For years, people have heard that watching a movie on a high-definition (HD) set is like looking out a window. The picture is sharper, clearer and more detailed than anything you'll see on an older, standard-definition (SD) set. It's supposed to be a revolution on par with the jump from black and white to color.
But after all that hype, the experience of watching a brand new HDTV can be a little anticlimactic. If you just plug it in and start watching, you might be disappointed with what you see. The picture might look pretty good but seem brighter or more unnatural than it did in the store. Or, it might be pixelated, distorted or fuzzy and not look good at all. Why does this happen? HDTVs are supposed to be better than old, analog TVs for two reasons:
HDTVs can use digital signals made of ones and zeros rather than analog signals made of fluctuating waves. Digital signals aren't prone to static, interference or ghost images like analog signals are. They do a better job of carrying the information that makes up the picture.
HDTVs have a higher resolution than analog sets. They can display images with far more detail than traditional TVs can.
Fortunately, it's easy to get better performance from your HDTV. All it takes is a few minutes to configure everything correctly and a little knowledge about what kinds of programs will look best. See the next page to get started.
Before you can watch your HDTV, you have to connect it to something that will give it a signal to display. This can be a cable or satellite receiver, an antenna, a DVD player, a game console or a combination of devices. It all depends on which electronic devices you own and how many of them you want to use with your TV.
In general, you'll need to use new, high-quality cables to carry signals from these devices to your TV. Extremely cheap or worn-out cables can lower the quality of the picture you see. You don't have to buy the most expensive cables to get the best picture, but it's generally a good idea to upgrade the ones that came with your set and with your other electronic devices.
You'll also need to connect everything using the highest-quality connection type available. Sending a high-quality signal through a low-quality connection can cause your picture to suffer. For example, if you use an analog composite video connection to connect your top-of-the-line DVD player to your HDTV, you'll lose data in the process. Similarly, if you send a high-definition signal through a connection that can't support it, you won't see a high-definition image.
Most HDTV sets have lots of places to connect cords and cables. The chart below will show you what the different connections are and what they should be used for.
Those connections can seem a little overwhelming, so here's what you should keep in mind:
Use RF or cable connections to connect cable boxes, satellite dishes and antennas only, and only if those devices do not support a higher-quality connection. For example, if your set-top satellite or cable box will support component video, use that instead. Don't use RF connections for DVD players or other digital devices -- your picture quality will suffer.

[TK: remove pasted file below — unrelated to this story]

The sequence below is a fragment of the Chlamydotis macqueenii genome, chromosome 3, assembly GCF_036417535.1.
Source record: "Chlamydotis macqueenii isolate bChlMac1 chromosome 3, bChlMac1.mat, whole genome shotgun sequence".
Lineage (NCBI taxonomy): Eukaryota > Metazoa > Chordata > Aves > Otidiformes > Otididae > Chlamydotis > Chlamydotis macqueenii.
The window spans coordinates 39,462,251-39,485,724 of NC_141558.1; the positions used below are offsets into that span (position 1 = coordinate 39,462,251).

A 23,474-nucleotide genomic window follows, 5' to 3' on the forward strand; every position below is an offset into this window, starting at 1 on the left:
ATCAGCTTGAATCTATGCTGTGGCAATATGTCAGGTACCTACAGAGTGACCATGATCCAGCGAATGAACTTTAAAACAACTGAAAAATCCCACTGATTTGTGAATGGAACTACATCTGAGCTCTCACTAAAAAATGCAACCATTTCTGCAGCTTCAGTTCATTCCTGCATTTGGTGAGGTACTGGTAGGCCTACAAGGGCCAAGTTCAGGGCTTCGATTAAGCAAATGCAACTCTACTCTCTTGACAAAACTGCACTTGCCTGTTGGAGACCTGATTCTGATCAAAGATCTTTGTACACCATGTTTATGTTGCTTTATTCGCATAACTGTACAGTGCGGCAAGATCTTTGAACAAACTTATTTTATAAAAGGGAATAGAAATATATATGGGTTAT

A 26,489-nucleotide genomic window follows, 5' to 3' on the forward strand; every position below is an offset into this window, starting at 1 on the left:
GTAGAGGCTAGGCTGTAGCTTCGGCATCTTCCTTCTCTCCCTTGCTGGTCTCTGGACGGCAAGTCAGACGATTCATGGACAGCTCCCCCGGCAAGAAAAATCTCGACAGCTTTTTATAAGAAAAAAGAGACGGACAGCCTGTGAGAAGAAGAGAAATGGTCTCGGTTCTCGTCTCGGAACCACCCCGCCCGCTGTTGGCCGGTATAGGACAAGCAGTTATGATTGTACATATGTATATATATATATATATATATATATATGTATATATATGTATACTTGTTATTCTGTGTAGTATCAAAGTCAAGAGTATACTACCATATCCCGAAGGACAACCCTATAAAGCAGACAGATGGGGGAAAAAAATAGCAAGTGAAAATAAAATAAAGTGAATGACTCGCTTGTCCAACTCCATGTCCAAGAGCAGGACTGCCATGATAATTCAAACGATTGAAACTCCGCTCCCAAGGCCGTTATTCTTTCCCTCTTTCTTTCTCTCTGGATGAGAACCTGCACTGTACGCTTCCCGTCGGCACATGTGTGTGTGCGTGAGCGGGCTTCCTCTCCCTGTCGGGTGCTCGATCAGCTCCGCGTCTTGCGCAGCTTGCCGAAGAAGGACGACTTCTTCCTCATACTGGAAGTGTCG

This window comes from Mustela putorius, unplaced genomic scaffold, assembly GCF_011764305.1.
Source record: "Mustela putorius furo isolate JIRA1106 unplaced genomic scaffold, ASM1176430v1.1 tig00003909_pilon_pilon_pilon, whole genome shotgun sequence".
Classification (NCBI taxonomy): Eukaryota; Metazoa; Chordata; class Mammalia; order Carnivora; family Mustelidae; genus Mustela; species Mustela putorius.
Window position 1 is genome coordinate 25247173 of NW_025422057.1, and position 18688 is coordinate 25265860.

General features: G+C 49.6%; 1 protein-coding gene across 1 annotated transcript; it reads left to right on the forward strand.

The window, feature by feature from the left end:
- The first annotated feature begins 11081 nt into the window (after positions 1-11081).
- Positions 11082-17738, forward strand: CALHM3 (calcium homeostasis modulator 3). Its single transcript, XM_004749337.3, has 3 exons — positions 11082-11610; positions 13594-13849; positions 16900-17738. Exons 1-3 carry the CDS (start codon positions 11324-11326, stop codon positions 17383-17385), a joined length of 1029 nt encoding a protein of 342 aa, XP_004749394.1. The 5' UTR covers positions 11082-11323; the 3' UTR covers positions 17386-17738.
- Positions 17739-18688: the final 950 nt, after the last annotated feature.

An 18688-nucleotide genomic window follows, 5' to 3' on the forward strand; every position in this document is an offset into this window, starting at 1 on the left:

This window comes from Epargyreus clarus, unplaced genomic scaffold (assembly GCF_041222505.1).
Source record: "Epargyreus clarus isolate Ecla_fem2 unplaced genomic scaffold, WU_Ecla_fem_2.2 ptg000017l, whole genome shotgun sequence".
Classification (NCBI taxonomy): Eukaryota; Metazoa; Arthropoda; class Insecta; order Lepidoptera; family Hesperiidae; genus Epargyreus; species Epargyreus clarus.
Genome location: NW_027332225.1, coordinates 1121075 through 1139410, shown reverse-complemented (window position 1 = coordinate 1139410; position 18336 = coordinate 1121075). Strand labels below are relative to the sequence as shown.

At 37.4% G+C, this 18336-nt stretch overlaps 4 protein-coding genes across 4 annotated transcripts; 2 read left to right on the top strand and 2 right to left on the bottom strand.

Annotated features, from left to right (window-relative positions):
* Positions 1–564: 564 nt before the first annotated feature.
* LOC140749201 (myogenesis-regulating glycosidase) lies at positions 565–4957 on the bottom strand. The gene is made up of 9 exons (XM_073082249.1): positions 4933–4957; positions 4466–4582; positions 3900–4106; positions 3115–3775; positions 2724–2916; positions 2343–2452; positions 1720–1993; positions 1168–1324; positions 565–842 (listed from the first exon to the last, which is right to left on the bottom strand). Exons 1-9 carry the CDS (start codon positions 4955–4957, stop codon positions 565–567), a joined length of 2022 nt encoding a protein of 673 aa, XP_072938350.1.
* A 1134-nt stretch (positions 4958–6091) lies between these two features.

Use digital connections, like DVI and HDMI connections, for digital devices whenever possible. Keeping the signal in a digital format from beginning to end preserves its quality.
If you can't use a digital connection, use a component video connection. Component video is the highest-quality analog connection available. You'll still lose a little signal quality because of digital-to-analog conversion, but you'll lose far less than with S-video or composite connections.
We'll look at how to correctly configure your HDTV next.
If your TV is digital cable ready and your cable provider supports CableCARDs, you won't need an additional set-top box for cable service. CableCARDs do have some pros and cons, though. Check out Ars Technica's CableCARD: A Primer to learn more about the technology.
Step 2: Configuring your HDTV
Once everything is hooked up, you'll need to configure your TV to display the picture properly. Many HDTVs are pre-set to show a very bright, vivid picture. This might look amazing in the store, but it can seem harsh or too bright in a darkened room.
Most HDTVs have several pre-set display settings with names like "normal," "vivid" or "film." You can browse through them and see which one suits your taste and the kind of movies or TV shows you watch the most. Or, you can adjust your TV manually. To do this, you'll need to access your TV's menu and adjust several settings:
Black level determines how dark the color black appears on your screen. Black level is important for displaying detail, but if the picture is too dark you won't be able to see what's going on in dark scenes. Some types of HDTV sets, including flat-panel and older LCoS sets, aren't as good at creating true black. The pictures on these sets still look good, but no amount of adjustment will make them produce very dark black.
Contrast determines the brightness of white parts of the screen and of the display as a whole. It may also be labeled as "picture" or "white level." If the contrast is set too high, the picture will be too bright for comfort. If it's too low, your picture won't be crisp and sharp.
Color saturation determines how vibrant the colors are on screen. Too much color saturation will make a picture look unnaturally gaudy. Too little will make it appear washed out or faded.